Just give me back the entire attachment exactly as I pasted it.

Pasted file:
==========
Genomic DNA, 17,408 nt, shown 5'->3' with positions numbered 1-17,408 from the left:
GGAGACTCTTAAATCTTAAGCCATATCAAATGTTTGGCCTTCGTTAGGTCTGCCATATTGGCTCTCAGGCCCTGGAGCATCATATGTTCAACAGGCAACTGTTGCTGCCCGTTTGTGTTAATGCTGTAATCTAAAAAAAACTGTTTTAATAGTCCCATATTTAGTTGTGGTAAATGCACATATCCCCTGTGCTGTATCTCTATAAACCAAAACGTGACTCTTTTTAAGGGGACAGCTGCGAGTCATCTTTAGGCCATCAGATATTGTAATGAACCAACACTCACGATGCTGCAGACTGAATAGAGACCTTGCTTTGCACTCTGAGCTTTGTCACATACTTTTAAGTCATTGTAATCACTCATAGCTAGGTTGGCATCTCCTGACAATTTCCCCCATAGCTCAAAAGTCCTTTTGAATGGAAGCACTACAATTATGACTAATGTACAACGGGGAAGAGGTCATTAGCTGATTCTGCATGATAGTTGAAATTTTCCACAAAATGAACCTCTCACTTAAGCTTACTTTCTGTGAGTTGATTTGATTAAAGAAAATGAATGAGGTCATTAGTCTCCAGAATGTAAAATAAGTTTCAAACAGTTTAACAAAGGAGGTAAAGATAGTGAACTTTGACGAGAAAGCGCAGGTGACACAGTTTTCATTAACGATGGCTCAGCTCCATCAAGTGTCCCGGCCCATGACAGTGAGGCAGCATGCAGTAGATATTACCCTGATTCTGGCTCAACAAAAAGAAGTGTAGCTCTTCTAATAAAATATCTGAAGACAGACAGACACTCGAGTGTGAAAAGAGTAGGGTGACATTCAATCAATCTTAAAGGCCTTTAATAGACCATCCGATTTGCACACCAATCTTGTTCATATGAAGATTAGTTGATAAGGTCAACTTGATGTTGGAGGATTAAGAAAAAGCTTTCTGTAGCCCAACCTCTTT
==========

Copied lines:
Genomic DNA, 17,408 nt, shown 5'->3' with positions numbered 1-17,408 from the left:
GGAGACTCTTAAATCTTAAGCCATATCAAATGTTTGGCCTTCGTTAGGTCTGCCATATTGGCTCTCAGGCCCTGGAGCATCATATGTTCAACAGGCAACTGTTGCTGCCCGTTTGTGTTAATGCTGTAATCTAAAAAAAACTGTTTTAATAGTCCCATATTTAGTTGTGGTAAATGCACATATCCCCTGTGCTGTATCTCTATAAACCAAAACGTGACTCTTTTTAAGGGGACAGCTGCGAGTCATCTTTAGGCCATCAGATATTGTAATGAACCAACACTCACGATGCTGCAGACTGAATAGAGACCTTGCTTTGCACTCTGAGCTTTGTCACATACTTTTAAGTCATTGTAATCACTCATAGCTAGGTTGGCATCTCCTGACAATTTCCCCCATAGCTCAAAAGTCCTTTTGAATGGAAGCACTACAATTATGACTAATGTACAACGGGGAAGAGGTCATTAGCTGATTCTGCATGATAGTTGAAATTTTCCACAAAATGAACCTCTCACTTAAGCTTACTTTCTGTGAGTTGATTTGATTAAAGAAAATGAATGAGGTCATTAGTCTCCAGAATGTAAAATAAGTTTCAAACAGTTTAACAAAGGAGGTAAAGATAGTGAACTTTGACGAGAAAGCGCAGGTGACACAGTTTTCATTAACGATGGCTCAGCTCCATCAAGTGTCCCGGCCCATGACAGTGAGGCAGCATGCAGTAGATATTACCCTGATTCTGGCTCAACAAAAAGAAGTGTAGCTCTTCTAATAAAATATCTGAAGACAGACAGACACTCGAGTGTGAAAAGAGTAGGGTGACATTCAATCAATCTTAAAGGCCTTTAATAGACCATCCGATTTGCACACCAATCTTGTTCATATGAAGATTAGTTGATAAGGTCAACTTGATGTTGGAGGATTAAGAAAAAGCTTTCTGTAGCCCAACCTCTTT